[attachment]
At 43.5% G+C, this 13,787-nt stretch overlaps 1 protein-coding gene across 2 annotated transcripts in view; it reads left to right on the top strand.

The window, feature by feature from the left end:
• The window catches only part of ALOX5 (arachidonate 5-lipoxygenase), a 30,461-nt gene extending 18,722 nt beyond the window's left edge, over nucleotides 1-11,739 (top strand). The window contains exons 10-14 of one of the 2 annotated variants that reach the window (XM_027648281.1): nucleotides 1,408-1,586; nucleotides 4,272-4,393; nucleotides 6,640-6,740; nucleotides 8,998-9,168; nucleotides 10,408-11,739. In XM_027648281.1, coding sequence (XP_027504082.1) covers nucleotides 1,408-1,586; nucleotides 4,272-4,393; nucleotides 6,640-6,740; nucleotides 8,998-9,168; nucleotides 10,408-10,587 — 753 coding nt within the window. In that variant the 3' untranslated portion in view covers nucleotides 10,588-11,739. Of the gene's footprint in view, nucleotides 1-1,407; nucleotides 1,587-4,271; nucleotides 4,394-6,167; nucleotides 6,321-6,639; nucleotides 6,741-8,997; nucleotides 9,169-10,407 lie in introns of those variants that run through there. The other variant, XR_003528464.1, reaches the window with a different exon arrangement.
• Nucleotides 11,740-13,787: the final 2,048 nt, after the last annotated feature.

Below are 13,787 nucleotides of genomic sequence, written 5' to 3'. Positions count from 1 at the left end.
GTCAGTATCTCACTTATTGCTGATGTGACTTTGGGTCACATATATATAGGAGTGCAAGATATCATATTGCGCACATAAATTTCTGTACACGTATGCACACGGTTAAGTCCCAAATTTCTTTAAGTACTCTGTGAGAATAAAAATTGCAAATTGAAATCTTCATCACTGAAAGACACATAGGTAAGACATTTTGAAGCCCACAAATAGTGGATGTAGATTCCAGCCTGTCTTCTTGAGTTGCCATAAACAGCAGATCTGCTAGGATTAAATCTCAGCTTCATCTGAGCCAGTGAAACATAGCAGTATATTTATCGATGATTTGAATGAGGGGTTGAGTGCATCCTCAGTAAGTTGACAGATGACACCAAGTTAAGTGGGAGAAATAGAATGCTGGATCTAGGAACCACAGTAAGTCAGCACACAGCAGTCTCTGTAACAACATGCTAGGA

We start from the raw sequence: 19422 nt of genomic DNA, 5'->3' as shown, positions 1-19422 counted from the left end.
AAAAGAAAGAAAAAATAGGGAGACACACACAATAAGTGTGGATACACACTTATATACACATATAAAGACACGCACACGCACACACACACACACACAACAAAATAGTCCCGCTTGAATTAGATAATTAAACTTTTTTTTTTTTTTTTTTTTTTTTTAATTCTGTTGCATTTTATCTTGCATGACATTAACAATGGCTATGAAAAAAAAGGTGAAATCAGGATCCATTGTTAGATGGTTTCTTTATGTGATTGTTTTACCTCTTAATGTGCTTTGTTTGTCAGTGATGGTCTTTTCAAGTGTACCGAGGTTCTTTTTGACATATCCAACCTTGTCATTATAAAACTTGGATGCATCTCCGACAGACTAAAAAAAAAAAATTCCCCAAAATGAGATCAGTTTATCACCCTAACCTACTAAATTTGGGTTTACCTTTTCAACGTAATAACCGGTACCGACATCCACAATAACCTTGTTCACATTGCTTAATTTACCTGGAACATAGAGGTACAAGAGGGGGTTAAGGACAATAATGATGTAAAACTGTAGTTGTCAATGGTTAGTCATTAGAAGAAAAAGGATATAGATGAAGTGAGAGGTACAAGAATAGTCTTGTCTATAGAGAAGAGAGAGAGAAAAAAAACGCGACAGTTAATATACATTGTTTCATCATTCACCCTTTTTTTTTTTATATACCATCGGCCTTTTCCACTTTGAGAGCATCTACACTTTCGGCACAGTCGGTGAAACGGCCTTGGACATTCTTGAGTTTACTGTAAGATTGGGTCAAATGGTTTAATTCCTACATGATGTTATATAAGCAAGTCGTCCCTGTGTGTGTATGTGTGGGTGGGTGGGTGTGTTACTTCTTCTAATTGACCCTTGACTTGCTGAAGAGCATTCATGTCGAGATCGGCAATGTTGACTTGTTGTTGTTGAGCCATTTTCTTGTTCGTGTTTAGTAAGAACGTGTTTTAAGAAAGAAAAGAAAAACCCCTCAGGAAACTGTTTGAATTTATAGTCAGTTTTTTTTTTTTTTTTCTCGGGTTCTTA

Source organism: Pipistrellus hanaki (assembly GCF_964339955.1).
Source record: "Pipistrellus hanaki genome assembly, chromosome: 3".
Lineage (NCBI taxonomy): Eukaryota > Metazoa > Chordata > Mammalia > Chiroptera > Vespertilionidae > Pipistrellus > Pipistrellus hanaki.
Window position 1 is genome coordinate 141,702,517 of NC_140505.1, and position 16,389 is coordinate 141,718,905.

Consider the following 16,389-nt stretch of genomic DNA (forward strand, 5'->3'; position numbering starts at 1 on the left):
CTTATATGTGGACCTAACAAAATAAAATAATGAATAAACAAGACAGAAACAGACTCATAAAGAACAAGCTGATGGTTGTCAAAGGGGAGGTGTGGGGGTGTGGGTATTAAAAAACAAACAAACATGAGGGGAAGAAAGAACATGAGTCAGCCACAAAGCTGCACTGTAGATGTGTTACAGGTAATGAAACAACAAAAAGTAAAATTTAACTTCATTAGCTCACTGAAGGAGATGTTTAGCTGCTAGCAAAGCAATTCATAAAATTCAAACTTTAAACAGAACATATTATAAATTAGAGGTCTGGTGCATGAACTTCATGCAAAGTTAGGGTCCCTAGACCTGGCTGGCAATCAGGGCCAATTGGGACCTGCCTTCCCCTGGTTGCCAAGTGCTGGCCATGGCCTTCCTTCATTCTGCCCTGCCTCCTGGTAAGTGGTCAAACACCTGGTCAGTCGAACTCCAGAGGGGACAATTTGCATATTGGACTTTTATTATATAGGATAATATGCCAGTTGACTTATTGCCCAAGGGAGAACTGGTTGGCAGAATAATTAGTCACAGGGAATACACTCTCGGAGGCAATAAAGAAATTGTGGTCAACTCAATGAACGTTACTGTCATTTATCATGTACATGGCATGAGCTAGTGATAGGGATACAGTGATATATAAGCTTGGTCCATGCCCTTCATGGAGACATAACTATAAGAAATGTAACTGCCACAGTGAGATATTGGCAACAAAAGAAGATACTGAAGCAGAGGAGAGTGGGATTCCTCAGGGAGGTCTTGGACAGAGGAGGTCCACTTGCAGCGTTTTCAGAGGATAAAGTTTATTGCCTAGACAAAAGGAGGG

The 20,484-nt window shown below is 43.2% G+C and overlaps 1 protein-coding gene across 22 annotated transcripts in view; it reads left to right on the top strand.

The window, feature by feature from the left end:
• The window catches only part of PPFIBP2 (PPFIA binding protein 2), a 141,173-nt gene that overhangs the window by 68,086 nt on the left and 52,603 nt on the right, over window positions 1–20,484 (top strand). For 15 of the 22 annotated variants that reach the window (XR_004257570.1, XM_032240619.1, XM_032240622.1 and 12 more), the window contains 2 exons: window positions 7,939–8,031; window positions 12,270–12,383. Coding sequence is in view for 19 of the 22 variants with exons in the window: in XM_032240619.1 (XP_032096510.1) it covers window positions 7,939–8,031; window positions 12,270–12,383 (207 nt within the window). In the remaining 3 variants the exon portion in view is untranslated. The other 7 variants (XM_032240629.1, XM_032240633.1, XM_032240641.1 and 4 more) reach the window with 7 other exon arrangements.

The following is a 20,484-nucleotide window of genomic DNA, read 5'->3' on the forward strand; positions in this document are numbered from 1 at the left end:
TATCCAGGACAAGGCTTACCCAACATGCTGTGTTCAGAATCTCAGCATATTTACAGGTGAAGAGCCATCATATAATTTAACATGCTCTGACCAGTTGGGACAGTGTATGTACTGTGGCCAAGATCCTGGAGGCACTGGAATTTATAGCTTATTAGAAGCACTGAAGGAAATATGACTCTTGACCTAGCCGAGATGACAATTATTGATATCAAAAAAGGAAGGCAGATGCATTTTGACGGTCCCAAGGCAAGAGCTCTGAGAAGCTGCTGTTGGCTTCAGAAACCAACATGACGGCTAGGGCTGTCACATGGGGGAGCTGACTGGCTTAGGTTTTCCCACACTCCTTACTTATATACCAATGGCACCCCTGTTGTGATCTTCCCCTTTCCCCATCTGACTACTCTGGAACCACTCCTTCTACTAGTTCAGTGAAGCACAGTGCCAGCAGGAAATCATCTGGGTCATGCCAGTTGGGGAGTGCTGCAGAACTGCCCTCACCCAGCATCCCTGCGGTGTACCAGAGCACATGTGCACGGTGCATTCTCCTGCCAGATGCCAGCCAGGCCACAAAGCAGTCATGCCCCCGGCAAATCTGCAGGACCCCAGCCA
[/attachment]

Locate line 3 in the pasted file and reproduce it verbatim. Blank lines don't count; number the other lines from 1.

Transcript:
• The window catches only part of ALOX5 (arachidonate 5-lipoxygenase), a 30,461-nt gene extending 18,722 nt beyond the window's left edge, over nucleotides 1-11,739 (top strand). The window contains exons 10-14 of one of the 2 annotated variants that reach the window (XM_027648281.1): nucleotides 1,408-1,586; nucleotides 4,272-4,393; nucleotides 6,640-6,740; nucleotides 8,998-9,168; nucleotides 10,408-11,739. In XM_027648281.1, coding sequence (XP_027504082.1) covers nucleotides 1,408-1,586; nucleotides 4,272-4,393; nucleotides 6,640-6,740; nucleotides 8,998-9,168; nucleotides 10,408-10,587 — 753 coding nt within the window. In that variant the 3' untranslated portion in view covers nucleotides 10,588-11,739. Of the gene's footprint in view, nucleotides 1-1,407; nucleotides 1,587-4,271; nucleotides 4,394-6,167; nucleotides 6,321-6,639; nucleotides 6,741-8,997; nucleotides 9,169-10,407 lie in introns of those variants that run through there. The other variant, XR_003528464.1, reaches the window with a different exon arrangement.